Instructional planners work within schools and are responsible for developing, organizing, and writing curriculum for an institution. They may coach teachers, evaluate and choose textbooks, and assess the effectiveness of programs offered at a school or inside a classroom. This often involves researching and implementing new plans to improve a school's performance. Additionally, they often work to train and assist teachers with incorporating technology into the classroom.
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Most curriculum and instructional design professionals are familiar with technology and educational programs involving computers. They should be organized and decisive, and have the ability to effectively communicate with team members and parents. Many people transition from years as a teacher, department chair, or assistant principal to an instructional designer position. Their previous experience means they are familiar with the dynamics of a school, which is essential. Careers titles in the field include:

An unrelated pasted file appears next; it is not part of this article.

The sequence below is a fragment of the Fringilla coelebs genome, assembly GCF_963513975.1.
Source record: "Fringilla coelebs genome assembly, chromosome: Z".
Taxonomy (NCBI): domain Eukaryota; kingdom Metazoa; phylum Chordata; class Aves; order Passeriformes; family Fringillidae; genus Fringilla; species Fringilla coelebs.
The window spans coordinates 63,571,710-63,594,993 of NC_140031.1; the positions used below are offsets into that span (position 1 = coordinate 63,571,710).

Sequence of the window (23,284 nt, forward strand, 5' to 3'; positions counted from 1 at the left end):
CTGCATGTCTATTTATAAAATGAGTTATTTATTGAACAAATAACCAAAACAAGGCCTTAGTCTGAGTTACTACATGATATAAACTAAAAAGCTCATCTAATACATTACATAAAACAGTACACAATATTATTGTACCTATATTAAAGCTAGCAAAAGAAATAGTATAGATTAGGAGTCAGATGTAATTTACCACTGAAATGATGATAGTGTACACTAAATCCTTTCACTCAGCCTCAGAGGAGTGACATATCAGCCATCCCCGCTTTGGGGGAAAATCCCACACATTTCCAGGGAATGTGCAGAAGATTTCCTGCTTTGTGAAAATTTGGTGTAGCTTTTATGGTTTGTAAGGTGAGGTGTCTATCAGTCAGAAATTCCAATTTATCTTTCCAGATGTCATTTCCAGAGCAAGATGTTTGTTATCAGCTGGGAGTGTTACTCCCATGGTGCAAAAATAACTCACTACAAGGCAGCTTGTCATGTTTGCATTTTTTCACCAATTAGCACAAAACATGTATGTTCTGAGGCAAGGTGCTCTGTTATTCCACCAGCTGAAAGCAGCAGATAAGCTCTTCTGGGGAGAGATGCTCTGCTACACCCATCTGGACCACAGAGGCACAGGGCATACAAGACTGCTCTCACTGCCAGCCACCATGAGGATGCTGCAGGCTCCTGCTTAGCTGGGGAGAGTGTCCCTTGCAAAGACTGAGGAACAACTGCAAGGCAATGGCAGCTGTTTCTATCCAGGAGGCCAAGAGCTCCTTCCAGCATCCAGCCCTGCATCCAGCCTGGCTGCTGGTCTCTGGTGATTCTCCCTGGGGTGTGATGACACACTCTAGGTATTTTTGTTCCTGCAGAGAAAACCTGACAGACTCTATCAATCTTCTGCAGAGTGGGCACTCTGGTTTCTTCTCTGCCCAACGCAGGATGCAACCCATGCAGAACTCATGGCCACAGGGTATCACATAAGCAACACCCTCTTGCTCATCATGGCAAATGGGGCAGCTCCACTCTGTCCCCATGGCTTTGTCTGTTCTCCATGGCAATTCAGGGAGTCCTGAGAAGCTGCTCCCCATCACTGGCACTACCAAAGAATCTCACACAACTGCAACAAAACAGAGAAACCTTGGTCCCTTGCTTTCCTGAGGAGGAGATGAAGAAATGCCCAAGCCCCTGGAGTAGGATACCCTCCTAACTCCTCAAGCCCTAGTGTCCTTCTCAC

- Curriculum Specialist
- Staff Development Specialist
- Director of Instructional Material
- Curriculum Consultant
How to Prepare for a Career in Curriculum and Instructional Design
To work in a public school as an educational instructional designer, you must be licensed. You are required to have a master's degree in education or a related field. Bachelor's degree programs in education typically take four years to complete, and a master's degree takes an additional one to three years.
There is a very favorable job outlook for instructional designers. The Bureau of Labor statistics states that jobs in this field are expected to grow by 23 percent between 2008 and 2018. The salary range for an instructional planner is between $42,070 and $75,000, with $56,880 as the median salary in 2008.